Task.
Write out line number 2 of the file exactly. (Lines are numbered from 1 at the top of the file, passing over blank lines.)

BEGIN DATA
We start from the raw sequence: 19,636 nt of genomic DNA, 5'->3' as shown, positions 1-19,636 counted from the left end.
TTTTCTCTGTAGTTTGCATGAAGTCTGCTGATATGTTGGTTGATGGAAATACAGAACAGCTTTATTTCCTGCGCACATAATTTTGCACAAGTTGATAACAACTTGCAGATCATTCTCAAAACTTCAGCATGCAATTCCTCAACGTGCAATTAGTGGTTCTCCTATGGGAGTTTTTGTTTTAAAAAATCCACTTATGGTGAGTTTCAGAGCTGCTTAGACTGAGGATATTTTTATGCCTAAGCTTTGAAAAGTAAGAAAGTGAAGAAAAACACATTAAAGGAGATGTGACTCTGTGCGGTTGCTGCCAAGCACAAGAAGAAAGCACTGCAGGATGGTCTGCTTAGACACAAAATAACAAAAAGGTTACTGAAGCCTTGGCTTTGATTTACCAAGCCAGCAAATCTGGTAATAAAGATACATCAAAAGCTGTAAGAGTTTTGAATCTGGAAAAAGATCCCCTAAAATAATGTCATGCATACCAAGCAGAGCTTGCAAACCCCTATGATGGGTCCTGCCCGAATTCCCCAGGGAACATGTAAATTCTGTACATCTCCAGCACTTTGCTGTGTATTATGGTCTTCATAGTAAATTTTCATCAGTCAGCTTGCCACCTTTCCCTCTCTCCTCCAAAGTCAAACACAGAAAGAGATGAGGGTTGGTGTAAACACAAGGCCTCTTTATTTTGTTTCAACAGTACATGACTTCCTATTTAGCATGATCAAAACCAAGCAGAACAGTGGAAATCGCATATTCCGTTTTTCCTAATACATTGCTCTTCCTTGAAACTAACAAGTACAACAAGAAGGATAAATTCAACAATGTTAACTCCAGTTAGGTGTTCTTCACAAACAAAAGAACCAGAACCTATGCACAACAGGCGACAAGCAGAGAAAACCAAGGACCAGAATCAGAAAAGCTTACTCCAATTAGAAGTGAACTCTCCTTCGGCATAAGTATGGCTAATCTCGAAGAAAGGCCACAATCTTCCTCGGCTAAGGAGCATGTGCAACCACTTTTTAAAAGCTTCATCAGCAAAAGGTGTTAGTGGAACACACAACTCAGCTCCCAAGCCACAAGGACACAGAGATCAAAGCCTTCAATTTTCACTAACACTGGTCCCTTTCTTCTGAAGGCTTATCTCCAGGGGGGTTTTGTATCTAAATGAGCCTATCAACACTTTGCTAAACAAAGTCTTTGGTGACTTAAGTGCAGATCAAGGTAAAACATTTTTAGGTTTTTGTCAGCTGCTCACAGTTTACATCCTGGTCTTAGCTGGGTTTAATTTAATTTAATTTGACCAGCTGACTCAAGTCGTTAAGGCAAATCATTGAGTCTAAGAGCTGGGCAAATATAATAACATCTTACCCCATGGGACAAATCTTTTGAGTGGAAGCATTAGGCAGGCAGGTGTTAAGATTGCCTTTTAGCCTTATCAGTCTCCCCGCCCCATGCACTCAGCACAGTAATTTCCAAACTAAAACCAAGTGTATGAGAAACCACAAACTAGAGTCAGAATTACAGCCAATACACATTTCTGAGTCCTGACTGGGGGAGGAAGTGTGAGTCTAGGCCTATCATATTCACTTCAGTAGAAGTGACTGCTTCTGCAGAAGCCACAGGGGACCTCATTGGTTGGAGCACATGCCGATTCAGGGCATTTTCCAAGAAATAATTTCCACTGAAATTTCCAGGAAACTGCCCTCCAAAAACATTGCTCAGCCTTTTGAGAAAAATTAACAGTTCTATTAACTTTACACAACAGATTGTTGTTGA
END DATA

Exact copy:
TTTTCTCTGTAGTTTGCATGAAGTCTGCTGATATGTTGGTTGATGGAAATACAGAACAGCTTTATTTCCTGCGCACATAATTTTGCACAAGTTGATAACAACTTGCAGATCATTCTCAAAACTTCAGCATGCAATTCCTCAACGTGCAATTAGTGGTTCTCCTATGGGAGTTTTTGTTTTAAAAAATCCACTTATGGTGAGTTTCAGAGCTGCTTAGACTGAGGATATTTTTATGCCTAAGCTTTGAAAAGTAAGAAAGTGAAGAAAAACACATTAAAGGAGATGTGACTCTGTGCGGTTGCTGCCAAGCACAAGAAGAAAGCACTGCAGGATGGTCTGCTTAGACACAAAATAACAAAAAGGTTACTGAAGCCTTGGCTTTGATTTACCAAGCCAGCAAATCTGGTAATAAAGATACATCAAAAGCTGTAAGAGTTTTGAATCTGGAAAAAGATCCCCTAAAATAATGTCATGCATACCAAGCAGAGCTTGCAAACCCCTATGATGGGTCCTGCCCGAATTCCCCAGGGAACATGTAAATTCTGTACATCTCCAGCACTTTGCTGTGTATTATGGTCTTCATAGTAAATTTTCATCAGTCAGCTTGCCACCTTTCCCTCTCTCCTCCAAAGTCAAACACAGAAAGAGATGAGGGTTGGTGTAAACACAAGGCCTCTTTATTTTGTTTCAACAGTACATGACTTCCTATTTAGCATGATCAAAACCAAGCAGAACAGTGGAAATCGCATATTCCGTTTTTCCTAATACATTGCTCTTCCTTGAAACTAACAAGTACAACAAGAAGGATAAATTCAACAATGTTAACTCCAGTTAGGTGTTCTTCACAAACAAAAGAACCAGAACCTATGCACAACAGGCGACAAGCAGAGAAAACCAAGGACCAGAATCAGAAAAGCTTACTCCAATTAGAAGTGAACTCTCCTTCGGCATAAGTATGGCTAATCTCGAAGAAAGGCCACAATCTTCCTCGGCTAAGGAGCATGTGCAACCACTTTTTAAAAGCTTCATCAGCAAAAGGTGTTAGTGGAACACACAACTCAGCTCCCAAGCCACAAGGACACAGAGATCAAAGCCTTCAATTTTCACTAACACTGGTCCCTTTCTTCTGAAGGCTTATCTCCAGGGGGGTTTTGTATCTAAATGAGCCTATCAACACTTTGCTAAACAAAGTCTTTGGTGACTTAAGTGCAGATCAAGGTAAAACATTTTTAGGTTTTTGTCAGCTGCTCACAGTTTACATCCTGGTCTTAGCTGGGTTTAATTTAATTTAATTTGACCAGCTGACTCAAGTCGTTAAGGCAAATCATTGAGTCTAAGAGCTGGGCAAATATAATAACATCTTACCCCATGGGACAAATCTTTTGAGTGGAAGCATTAGGCAGGCAGGTGTTAAGATTGCCTTTTAGCCTTATCAGTCTCCCCGCCCCATGCACTCAGCACAGTAATTTCCAAACTAAAACCAAGTGTATGAGAAACCACAAACTAGAGTCAGAATTACAGCCAATACACATTTCTGAGTCCTGACTGGGGGAGGAAGTGTGAGTCTAGGCCTATCATATTCACTTCAGTAGAAGTGACTGCTTCTGCAGAAGCCACAGGGGACCTCATTGGTTGGAGCACATGCCGATTCAGGGCATTTTCCAAGAAATAATTTCCACTGAAATTTCCAGGAAACTGCCCTCCAAAAACATTGCTCAGCCTTTTGAGAAAAATTAACAGTTCTATTAACTTTACACAACAGATTGTTGTTGA